Outside of the regular evaluation process, there may be times where factors such as changes in the economy or mergers and acquisitions require a company to evaluate their supplier relationships and determine where potential opportunities exist to demonstrate cost savings and optimize their supply chain. When clients are specifically requesting their long-standing suppliers to identify hard dollar savings because of these factors, we have found that suppliers provide responses in a few different ways. It’s interesting to see how some long-term suppliers value their client relationships and their business when they are posed with this task.
There are suppliers that can tell a great story about their relationship but never get down to the details of presenting an actual plan of real, hard dollar cost savings. Suppliers selling their value and using it as a deflector to drive cost reduction in the products and services that they are providing is not providing a complete solution. Services such as free training, rationalization of parts or products, or evaluating their systems for improvements are offered with an estimate of “cost savings” but can be difficult to quantify as hard dollar savings. These services are valuable and might be considered cost avoidance but when a company specifically asks for savings that can be clearly demonstrated through unit cost reductions, this is not solving the problem. This should not be considered the sole solution to the client. In a long-term supplier relationship, it is expected that these types of programs are already taking place and should be actively presented and utilized.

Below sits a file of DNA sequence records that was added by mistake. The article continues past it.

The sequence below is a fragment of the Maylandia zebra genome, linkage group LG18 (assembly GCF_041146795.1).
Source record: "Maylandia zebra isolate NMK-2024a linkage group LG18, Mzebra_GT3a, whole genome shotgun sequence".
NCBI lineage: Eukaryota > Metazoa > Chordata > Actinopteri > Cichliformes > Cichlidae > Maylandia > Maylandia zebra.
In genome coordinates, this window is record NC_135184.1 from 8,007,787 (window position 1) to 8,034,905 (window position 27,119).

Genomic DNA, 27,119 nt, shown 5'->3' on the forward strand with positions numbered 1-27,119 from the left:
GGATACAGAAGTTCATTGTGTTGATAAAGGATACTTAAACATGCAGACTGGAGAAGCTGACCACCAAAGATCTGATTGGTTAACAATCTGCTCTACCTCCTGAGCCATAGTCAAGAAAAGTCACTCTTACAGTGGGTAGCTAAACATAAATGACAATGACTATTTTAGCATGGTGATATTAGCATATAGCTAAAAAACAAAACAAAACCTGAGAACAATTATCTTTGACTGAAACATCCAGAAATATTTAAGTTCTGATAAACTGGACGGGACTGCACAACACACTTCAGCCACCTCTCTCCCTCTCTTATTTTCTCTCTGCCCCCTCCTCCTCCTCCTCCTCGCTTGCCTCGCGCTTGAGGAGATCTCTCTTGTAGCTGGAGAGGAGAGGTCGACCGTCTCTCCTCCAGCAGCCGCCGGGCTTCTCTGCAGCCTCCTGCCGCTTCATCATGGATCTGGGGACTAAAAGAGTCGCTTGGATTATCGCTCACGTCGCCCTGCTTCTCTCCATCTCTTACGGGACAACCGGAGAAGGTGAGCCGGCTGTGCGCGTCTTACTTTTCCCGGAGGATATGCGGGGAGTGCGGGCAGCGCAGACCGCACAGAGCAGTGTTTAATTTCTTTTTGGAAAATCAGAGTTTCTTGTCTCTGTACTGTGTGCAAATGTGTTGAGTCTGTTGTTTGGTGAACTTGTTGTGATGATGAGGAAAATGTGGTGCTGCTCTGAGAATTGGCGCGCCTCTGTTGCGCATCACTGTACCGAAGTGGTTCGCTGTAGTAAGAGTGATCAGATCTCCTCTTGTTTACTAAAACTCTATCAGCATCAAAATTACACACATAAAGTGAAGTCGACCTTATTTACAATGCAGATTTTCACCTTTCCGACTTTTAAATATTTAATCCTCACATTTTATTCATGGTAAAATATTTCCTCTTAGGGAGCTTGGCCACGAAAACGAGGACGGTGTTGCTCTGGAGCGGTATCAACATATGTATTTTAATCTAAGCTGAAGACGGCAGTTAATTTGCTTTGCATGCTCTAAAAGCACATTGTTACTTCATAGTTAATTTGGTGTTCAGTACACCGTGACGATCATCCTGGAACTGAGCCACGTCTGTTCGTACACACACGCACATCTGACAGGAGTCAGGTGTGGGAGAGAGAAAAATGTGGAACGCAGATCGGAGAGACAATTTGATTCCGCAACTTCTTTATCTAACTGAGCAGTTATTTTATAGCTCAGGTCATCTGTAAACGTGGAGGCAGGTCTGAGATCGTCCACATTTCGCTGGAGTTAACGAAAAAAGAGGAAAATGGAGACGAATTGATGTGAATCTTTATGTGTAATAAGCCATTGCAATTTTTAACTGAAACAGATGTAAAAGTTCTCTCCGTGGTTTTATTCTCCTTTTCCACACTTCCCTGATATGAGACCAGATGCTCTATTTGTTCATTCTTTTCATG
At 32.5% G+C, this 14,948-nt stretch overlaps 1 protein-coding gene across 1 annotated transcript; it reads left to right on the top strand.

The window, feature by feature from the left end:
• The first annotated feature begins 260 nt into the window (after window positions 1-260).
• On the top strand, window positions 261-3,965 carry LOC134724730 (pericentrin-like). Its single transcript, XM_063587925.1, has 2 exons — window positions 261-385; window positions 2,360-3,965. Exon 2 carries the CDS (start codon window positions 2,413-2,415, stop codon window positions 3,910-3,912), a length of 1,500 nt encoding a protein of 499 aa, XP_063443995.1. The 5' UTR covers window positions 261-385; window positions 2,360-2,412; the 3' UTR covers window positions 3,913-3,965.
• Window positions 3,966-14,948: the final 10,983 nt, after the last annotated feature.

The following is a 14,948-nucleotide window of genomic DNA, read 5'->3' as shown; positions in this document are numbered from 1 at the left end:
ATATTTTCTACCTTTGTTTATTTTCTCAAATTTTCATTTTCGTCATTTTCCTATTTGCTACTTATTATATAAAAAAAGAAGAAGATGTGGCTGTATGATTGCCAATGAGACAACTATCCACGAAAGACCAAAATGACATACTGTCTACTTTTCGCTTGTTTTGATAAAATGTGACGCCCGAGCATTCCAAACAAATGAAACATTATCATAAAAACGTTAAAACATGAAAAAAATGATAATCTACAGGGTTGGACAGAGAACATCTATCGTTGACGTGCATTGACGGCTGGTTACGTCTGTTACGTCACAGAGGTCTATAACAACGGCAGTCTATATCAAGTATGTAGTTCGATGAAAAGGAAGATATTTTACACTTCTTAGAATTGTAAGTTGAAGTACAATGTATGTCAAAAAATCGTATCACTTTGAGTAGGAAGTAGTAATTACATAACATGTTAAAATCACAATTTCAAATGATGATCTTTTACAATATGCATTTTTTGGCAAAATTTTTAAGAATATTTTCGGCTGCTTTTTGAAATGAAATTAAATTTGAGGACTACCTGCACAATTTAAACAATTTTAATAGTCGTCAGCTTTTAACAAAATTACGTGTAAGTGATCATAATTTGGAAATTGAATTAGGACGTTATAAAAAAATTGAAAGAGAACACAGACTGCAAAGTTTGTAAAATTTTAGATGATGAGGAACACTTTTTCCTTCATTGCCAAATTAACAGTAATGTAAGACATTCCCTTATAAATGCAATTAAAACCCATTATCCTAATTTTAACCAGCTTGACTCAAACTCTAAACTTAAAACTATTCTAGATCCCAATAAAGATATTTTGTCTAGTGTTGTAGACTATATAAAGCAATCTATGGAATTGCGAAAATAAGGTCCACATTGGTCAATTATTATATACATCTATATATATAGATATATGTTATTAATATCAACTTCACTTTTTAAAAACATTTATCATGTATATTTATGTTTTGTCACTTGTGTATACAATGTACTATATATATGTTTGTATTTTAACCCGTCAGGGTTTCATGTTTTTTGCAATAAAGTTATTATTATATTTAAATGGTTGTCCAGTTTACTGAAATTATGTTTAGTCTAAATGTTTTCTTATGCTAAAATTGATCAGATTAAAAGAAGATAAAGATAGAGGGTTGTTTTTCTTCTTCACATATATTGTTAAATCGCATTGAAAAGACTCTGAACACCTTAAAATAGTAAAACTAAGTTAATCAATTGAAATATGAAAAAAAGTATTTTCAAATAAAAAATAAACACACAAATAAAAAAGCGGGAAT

Then there are the suppliers that do nothing when asked to identify savings. These suppliers are too comfortable in their current state and may feel as though they have the advantage based on a product or service that they provide. It is probably time to consider the type of products and services and the criticality of the supplier relationship and identify potential alternate suppliers and compete the business.
Finally, there are the suppliers that demonstrate their true partnership to a company. They truly engage and find areas where they can help improve the company’s supply chain and demonstrate hard dollar cost savings. These suppliers come to the table with a variety of options which may include: unit cost reductions, improved discount structures, tiered rebate programs or other incentive programs based on their current business. Companies may find that they have the opportunity to drive further business to these partnerships by leveraging additional business whether through company expansion, or by determining if these preferred partners can competitively provide products and services from the suppliers that did not respond to the requests for cost reductions.
Developing preferred supplier partnerships, by engaging on a regular basis and developing metrics to measure the products and services that they are providing, helps to maintain long term relationships, improve the supply chain, and drive savings to the company.
Next discussion: Developing and managing KPIs with suppliers.
Have a Plan